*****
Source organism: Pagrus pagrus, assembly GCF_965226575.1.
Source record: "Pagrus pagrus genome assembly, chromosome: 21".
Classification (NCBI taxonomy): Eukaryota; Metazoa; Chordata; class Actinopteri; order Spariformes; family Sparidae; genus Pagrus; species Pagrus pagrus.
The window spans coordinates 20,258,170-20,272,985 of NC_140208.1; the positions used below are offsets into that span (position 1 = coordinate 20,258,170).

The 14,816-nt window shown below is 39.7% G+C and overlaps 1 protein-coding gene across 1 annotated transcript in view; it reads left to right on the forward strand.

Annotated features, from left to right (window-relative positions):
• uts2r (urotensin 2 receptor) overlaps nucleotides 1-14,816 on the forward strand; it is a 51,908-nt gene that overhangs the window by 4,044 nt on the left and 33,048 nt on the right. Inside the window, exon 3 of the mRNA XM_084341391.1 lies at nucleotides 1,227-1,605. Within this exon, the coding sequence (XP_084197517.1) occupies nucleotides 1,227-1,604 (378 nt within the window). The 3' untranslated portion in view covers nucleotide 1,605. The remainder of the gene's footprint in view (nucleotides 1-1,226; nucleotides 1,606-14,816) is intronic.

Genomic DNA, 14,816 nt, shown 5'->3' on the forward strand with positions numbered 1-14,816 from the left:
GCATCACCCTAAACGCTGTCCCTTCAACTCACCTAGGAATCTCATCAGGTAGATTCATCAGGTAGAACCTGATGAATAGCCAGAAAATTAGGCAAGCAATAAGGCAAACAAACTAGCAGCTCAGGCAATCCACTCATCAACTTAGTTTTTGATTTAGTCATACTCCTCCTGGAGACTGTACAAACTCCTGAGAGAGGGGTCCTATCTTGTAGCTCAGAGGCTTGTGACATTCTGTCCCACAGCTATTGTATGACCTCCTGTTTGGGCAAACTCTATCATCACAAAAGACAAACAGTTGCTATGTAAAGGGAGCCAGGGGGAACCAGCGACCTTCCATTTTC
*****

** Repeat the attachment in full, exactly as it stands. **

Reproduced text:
Source organism: Pagrus pagrus, assembly GCF_965226575.1.
Source record: "Pagrus pagrus genome assembly, chromosome: 21".
Classification (NCBI taxonomy): Eukaryota; Metazoa; Chordata; class Actinopteri; order Spariformes; family Sparidae; genus Pagrus; species Pagrus pagrus.
The window spans coordinates 20,258,170-20,272,985 of NC_140208.1; the positions used below are offsets into that span (position 1 = coordinate 20,258,170).

The 14,816-nt window shown below is 39.7% G+C and overlaps 1 protein-coding gene across 1 annotated transcript in view; it reads left to right on the forward strand.

Annotated features, from left to right (window-relative positions):
• uts2r (urotensin 2 receptor) overlaps nucleotides 1-14,816 on the forward strand; it is a 51,908-nt gene that overhangs the window by 4,044 nt on the left and 33,048 nt on the right. Inside the window, exon 3 of the mRNA XM_084341391.1 lies at nucleotides 1,227-1,605. Within this exon, the coding sequence (XP_084197517.1) occupies nucleotides 1,227-1,604 (378 nt within the window). The 3' untranslated portion in view covers nucleotide 1,605. The remainder of the gene's footprint in view (nucleotides 1-1,226; nucleotides 1,606-14,816) is intronic.

Genomic DNA, 14,816 nt, shown 5'->3' on the forward strand with positions numbered 1-14,816 from the left:
GCATCACCCTAAACGCTGTCCCTTCAACTCACCTAGGAATCTCATCAGGTAGATTCATCAGGTAGAACCTGATGAATAGCCAGAAAATTAGGCAAGCAATAAGGCAAACAAACTAGCAGCTCAGGCAATCCACTCATCAACTTAGTTTTTGATTTAGTCATACTCCTCCTGGAGACTGTACAAACTCCTGAGAGAGGGGTCCTATCTTGTAGCTCAGAGGCTTGTGACATTCTGTCCCACAGCTATTGTATGACCTCCTGTTTGGGCAAACTCTATCATCACAAAAGACAAACAGTTGCTATGTAAAGGGAGCCAGGGGGAACCAGCGACCTTCCATTTTC